Rhode Island Sportsbooks Lose $900K in February to Fall Further Behind Optimistic Projections

States have shown much more interest in authorizing sports betting than online poker since the Supreme Court overturned the Professional and Amateur Sports Protection Act last year, with many citing higher revenues from sportsbooks as a primary reason for the added interest. But Rhode Island officials learned the hard way that sports betting isn’t always a guarantee, even for the bookmakers.

Rhode Island sports betting

Rhode Island sportsbooks, including this one at Twin River Casino in Lincoln, took a big loss on the Super Bowl when the New England Patriots won and covered the spread. (Image: Steven Senne/AP)

Rhode Island sportsbooks managed to lose close to $900,000 in February, according to data released late last week by the Rhode Island Lottery.

Super Bowl Shakedown for Delaware Sportsbooks

The culprit appeared to be the Super Bowl. Fans in Rhode Island strongly supported the New England Patriots. When Tom Brady and company beat the Los Angeles Rams 13-3, they not only won the game outright, but they covered the spread.

The result: A massive $2.4 million loss for sportsbooks in the state, a number that’s hard for a very small market to make up in the rest of the month.

Normally, the state would take a little more than half of the revenue brought in by sportsbooks at the Twin River Lincoln and Twin River Tiverton casinos. But a month of losses offers nothing for the state’s coffers.

Everyone knows that the sports betting industry is more volatile than many other forms of gambling, and historically, even Nevada’s sports betting industry has had losing months – though that hasn’t happened since July 2013. Smaller markets like Rhode Island are under much bigger threat of losing for individual months when there is lopsided betting on a single, highly wagered event like the Super Bowl.

That’s a situation that never happens in the world of online poker. Even in a tiny market like Delaware, the state has always collected something from internet poker operators, making more than $255,000 over the course of 2018 and never failed to take in less than $15,000 in a given month throughout the year.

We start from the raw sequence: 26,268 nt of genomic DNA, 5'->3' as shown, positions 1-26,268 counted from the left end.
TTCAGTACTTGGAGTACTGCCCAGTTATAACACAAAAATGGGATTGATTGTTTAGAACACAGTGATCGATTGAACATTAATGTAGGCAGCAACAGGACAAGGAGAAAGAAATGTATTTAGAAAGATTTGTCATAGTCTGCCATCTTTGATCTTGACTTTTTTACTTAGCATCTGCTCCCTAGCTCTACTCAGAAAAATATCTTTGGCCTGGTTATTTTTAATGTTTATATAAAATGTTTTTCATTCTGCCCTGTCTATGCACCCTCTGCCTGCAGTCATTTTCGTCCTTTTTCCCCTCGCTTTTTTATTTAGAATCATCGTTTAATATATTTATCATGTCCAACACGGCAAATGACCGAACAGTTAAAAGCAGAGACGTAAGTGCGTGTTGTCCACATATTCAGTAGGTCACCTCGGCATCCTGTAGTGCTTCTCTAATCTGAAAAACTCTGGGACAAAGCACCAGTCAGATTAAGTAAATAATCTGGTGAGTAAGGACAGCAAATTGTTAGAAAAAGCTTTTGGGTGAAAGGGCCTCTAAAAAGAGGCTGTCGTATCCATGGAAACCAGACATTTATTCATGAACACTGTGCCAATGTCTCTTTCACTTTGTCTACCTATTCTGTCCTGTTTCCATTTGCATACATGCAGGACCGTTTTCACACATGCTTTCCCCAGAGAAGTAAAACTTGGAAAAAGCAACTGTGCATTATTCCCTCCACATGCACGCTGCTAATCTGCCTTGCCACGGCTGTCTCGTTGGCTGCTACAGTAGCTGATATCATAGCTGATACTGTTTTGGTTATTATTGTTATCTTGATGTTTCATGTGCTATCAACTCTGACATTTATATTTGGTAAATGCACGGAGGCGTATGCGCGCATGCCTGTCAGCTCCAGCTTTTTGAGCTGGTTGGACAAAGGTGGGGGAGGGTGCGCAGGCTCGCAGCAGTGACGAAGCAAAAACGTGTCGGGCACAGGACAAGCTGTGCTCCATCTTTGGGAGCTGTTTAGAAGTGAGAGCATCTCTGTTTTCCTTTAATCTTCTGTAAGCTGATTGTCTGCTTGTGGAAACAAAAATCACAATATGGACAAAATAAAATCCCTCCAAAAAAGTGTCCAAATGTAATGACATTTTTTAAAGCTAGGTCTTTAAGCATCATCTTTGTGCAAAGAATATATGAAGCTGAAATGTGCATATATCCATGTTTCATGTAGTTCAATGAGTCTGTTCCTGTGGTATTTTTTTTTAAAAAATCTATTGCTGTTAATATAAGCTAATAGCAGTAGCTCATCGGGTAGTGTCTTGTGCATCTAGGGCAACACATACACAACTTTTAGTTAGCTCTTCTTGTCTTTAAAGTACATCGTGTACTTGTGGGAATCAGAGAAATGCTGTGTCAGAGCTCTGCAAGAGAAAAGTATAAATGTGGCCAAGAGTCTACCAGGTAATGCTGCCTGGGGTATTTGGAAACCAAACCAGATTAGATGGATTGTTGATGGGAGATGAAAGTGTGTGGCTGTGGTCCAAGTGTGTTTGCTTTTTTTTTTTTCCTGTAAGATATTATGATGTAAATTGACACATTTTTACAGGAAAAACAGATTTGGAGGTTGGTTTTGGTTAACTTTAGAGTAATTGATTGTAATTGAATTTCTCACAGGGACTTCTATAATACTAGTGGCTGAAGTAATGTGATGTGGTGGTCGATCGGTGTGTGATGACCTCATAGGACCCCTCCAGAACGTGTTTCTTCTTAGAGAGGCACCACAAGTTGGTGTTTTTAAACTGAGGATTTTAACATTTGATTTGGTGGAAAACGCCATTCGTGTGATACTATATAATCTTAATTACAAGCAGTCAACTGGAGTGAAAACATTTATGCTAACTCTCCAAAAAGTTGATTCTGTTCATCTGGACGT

Sports Betting Coming Up Well Short of Projections

But it isn’t just the results in February that have some people in Rhode Island worried. Overall, sportsbooks in the state have brought in only about $300,000 in revenue, with the state collecting about $150,000 since betting launched in November.

Governor Gina Raimondo has tried to downplay the significance of the results so far.

I am not worried long term,” Raimondo told WPRO during an interview last Friday. “We knew this would be up and down, up and down, and it is about what we expected.”

But it is becoming clear that even with the recent authorization of mobile betting, the state won’t collect nearly as much as projected from sportsbooks. Initially, lawmakers put $23.5 million in the budget for the fiscal year, while a revised budget from the governor in January still targeted $11.5 million. Currently, the state is on pace to collect less than $1 million in total.

Delaware is not the only state that has seen sports betting revenues come up short of projections. According to an Associated Press analysis, Mississippi and Pennsylvania are each only receiving about half of the tax revenues from sportsbooks that those states projected, while West Virginia has only taken in about a quarter of its projections. That hasn’t been the case in New Jersey, which has benefitted from a maturing market and the wide use of mobile betting platforms.

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